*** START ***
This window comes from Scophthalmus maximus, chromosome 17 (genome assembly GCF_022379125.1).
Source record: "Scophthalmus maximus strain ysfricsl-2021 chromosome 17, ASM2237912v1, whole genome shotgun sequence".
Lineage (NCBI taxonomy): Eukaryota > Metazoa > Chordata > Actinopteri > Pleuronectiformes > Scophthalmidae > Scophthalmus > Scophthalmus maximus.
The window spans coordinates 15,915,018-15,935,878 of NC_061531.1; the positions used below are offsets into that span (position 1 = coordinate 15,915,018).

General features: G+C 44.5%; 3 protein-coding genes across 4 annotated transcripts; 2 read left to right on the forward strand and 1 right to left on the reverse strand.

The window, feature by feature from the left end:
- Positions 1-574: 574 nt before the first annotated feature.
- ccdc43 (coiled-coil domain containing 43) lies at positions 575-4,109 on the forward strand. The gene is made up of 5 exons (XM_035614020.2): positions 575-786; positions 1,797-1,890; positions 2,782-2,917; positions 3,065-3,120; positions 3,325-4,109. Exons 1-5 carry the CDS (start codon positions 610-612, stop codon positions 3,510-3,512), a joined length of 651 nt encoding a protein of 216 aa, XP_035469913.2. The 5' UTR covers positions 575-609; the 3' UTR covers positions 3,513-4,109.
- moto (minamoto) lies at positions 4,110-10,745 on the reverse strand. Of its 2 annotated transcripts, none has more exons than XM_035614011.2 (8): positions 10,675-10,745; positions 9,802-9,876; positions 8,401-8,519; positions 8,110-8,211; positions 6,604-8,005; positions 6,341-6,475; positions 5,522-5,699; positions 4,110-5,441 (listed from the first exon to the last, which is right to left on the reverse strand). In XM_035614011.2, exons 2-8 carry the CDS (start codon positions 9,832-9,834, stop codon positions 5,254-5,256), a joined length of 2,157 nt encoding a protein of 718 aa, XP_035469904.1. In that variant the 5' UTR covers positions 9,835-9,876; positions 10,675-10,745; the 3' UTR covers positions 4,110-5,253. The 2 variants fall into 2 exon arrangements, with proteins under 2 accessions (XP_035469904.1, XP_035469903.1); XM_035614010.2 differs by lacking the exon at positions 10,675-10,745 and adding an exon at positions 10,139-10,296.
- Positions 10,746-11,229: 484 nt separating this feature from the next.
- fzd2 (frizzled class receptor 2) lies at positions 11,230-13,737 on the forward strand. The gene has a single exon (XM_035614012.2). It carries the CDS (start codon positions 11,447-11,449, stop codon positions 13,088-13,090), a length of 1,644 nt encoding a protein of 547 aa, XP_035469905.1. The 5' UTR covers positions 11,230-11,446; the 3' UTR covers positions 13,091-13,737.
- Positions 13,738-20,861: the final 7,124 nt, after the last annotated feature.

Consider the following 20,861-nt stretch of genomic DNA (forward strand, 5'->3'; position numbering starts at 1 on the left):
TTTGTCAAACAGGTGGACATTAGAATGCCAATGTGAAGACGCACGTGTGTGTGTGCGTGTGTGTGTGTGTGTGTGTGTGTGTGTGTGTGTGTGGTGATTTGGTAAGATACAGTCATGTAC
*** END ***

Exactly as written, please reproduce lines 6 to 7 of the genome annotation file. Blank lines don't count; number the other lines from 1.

The window, feature by feature from the left end:
- Positions 1-574: 574 nt before the first annotated feature.